They continue, "We have continuously asked the Korean government to publicize the information, but because they are not complying, we have been forced to strengthen all our disease prevention and control standards concerning Korean travelers." In other words, their only recourse is to view every Korean as a potential MERS patient.

You expect 'youke' (travelers) to come to Korea and spread money around while you maintain these kinds disease management measures? Wrong. Korea no longer seems like an advanced country to the Chinese. Concerns that the South Korean government's idiotic authoritarian 'secretism' may adversely affect the economy are certainly relevant.

Korean society doesn't know how to deal with 'probability.' Every problem starts from there. Getting infected by a disease, while it may have something to do with hygiene, is mostly just bad luck; in other words, that person ran into some bad luck. How should we deal with this bad luck, both individually and as a society?

There is a mentality of regarding these 'people afflicted with bad luck' as 'dirtied people' and chasing them away. This mentality is spreading in South Korea. Let's accept this as fact for now. Conversely, when individuals have some bad luck and get infected with something, they try to hide their situation. Even though he knew with some certainty that he was infected with MERS, Mr. A displayed this mentality when he boarded a plane to China. He is currently under quarantine in China.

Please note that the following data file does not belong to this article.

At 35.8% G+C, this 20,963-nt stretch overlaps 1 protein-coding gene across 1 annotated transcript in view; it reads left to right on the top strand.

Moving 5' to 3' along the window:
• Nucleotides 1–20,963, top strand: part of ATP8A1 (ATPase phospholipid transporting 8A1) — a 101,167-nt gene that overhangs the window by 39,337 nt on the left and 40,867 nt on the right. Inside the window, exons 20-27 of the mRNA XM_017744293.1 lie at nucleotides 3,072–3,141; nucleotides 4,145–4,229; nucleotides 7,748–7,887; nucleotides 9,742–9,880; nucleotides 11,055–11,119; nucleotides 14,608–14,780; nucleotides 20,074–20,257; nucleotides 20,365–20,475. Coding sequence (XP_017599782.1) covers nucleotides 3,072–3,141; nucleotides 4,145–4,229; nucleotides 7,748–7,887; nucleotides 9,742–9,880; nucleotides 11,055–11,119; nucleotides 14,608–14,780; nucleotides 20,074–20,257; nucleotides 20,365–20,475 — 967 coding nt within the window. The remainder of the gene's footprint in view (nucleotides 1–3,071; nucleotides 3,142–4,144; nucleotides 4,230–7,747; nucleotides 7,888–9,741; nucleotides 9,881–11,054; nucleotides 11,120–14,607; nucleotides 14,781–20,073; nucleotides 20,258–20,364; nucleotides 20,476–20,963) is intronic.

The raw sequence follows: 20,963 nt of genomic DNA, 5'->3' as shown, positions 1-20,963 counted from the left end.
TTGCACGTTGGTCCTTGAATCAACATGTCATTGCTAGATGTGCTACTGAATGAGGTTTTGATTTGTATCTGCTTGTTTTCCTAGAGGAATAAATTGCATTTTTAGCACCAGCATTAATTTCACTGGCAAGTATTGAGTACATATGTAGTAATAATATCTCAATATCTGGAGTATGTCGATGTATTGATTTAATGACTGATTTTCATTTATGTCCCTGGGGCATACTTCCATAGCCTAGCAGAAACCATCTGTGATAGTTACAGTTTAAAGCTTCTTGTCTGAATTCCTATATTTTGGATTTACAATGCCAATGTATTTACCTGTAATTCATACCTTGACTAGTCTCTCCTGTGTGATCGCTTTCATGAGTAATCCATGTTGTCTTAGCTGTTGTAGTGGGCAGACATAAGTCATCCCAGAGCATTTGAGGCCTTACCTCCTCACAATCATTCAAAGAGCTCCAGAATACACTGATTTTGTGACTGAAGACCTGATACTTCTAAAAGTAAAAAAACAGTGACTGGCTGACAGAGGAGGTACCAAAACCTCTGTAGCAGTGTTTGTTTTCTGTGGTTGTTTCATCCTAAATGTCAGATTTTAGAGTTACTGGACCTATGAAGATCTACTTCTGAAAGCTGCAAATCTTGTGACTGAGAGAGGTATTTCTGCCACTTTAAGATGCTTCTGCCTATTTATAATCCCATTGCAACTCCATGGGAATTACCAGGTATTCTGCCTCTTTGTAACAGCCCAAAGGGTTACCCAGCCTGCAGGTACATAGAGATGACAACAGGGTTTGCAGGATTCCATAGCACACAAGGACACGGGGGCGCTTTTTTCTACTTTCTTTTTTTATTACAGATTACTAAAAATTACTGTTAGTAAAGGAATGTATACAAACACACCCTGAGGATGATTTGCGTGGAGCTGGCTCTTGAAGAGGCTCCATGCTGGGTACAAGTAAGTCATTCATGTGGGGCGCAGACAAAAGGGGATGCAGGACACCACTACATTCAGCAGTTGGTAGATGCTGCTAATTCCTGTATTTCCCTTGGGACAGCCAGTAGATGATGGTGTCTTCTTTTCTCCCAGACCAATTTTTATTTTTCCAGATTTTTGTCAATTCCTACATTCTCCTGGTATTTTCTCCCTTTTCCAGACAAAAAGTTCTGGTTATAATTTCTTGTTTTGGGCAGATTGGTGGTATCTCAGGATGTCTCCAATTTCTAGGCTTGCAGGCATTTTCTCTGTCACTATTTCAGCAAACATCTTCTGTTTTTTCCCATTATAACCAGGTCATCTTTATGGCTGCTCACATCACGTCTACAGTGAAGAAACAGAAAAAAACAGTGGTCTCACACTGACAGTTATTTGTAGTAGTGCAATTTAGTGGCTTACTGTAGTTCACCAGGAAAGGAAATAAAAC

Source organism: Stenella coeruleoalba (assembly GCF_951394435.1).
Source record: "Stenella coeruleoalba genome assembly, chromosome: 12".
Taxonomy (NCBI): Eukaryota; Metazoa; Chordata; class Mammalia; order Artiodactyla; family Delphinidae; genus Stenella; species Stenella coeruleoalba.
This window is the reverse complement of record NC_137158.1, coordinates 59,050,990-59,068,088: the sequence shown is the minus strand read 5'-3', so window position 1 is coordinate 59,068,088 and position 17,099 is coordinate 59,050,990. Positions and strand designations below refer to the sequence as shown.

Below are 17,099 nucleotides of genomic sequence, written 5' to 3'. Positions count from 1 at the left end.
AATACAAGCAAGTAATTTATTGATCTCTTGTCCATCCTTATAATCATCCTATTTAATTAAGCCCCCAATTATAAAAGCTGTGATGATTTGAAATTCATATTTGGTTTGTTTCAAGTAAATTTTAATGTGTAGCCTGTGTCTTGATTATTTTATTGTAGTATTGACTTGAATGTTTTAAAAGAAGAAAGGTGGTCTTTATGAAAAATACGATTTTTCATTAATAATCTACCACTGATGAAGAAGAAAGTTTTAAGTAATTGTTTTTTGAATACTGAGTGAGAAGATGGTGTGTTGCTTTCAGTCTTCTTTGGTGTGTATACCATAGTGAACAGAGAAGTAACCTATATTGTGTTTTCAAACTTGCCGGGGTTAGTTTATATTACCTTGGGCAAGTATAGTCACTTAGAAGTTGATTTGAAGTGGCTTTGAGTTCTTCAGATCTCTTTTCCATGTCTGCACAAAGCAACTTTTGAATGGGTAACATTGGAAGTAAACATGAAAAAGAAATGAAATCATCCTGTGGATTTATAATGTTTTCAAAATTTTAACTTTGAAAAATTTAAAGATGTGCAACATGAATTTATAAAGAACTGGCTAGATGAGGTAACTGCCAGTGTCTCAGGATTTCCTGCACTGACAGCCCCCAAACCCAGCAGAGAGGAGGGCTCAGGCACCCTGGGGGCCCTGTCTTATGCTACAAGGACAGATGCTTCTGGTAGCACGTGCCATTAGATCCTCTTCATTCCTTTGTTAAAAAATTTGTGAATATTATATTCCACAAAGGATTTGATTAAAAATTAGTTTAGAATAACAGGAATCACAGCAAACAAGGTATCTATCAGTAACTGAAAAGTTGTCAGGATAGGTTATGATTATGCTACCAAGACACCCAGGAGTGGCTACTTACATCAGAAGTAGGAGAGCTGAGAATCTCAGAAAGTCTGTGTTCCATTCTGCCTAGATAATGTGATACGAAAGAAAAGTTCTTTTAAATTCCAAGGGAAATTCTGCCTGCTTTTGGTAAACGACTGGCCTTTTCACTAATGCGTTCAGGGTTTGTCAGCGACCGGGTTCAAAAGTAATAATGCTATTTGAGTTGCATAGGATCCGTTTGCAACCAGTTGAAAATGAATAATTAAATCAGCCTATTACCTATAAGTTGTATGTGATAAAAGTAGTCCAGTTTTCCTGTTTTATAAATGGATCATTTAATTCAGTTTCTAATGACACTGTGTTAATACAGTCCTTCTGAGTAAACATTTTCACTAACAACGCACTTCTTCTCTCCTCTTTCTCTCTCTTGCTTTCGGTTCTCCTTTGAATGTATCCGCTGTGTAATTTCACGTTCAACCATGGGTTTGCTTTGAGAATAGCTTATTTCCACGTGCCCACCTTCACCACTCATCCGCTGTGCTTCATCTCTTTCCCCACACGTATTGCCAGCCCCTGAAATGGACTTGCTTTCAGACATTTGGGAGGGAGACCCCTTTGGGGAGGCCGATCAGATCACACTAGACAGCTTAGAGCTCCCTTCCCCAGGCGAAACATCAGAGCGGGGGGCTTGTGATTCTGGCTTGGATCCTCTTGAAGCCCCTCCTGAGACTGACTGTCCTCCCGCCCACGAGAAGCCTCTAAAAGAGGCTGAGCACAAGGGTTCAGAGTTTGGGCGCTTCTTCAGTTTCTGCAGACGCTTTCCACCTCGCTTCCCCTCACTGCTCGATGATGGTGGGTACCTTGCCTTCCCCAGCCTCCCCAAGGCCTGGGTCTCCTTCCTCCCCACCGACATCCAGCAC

Perusing the Internet, there are many voices supporting Mr. A. Opinions such as "He couldn't properly use his sick leave at work without fear of repercussions, so what was he supposed to do?" "The mortality rate of MERS is 40 percent, but the mortality rate of taking sick leave is 100 percent," were not uncommon.

This viewpoint that because Korean society is not very accepting of 'people afflicted with bad luck,' which forces these people to have to deny the facts, ultimately allows for the interpretation that the actions of these people are unassailable. "South Korea has always been that sort of place, if you want to survive there you've got to understand the situation and act accordingly; given that kind of environment do those of you telling this salaryman not to go on that business trip even know the hardships of life?" These kinds of comments are circulating the Internet.

What's even harder to understand is the existence of people who view ascribing to that viewpoint, or taking advantage of that viewpoint, as progressive. "Why are you wagging your finger at defenseless people; shouldn't the blame go to the government, who's making a mess of dealing with this crisis?" This sums up their viewpoint. Of course, placing all the blame on the individual would be unjust, yet I think that kind of attitude is exactly what is making this MERS crisis even worse.

Of course, what we are trying to fight is the allopathic urge to brand patients and chase them away. Yet it is also a mistake to believe that it's reasonable to not assign any blame to people if they do wrong. Just as the mentality of chastising 'people afflicted with bad luck' is unscientific, hush-hushing and covering up your problem when you've 'been afflicted with bad luck' is equally unscientific, and must be criticized as well. We have to conquer both of these unscientific attitudes.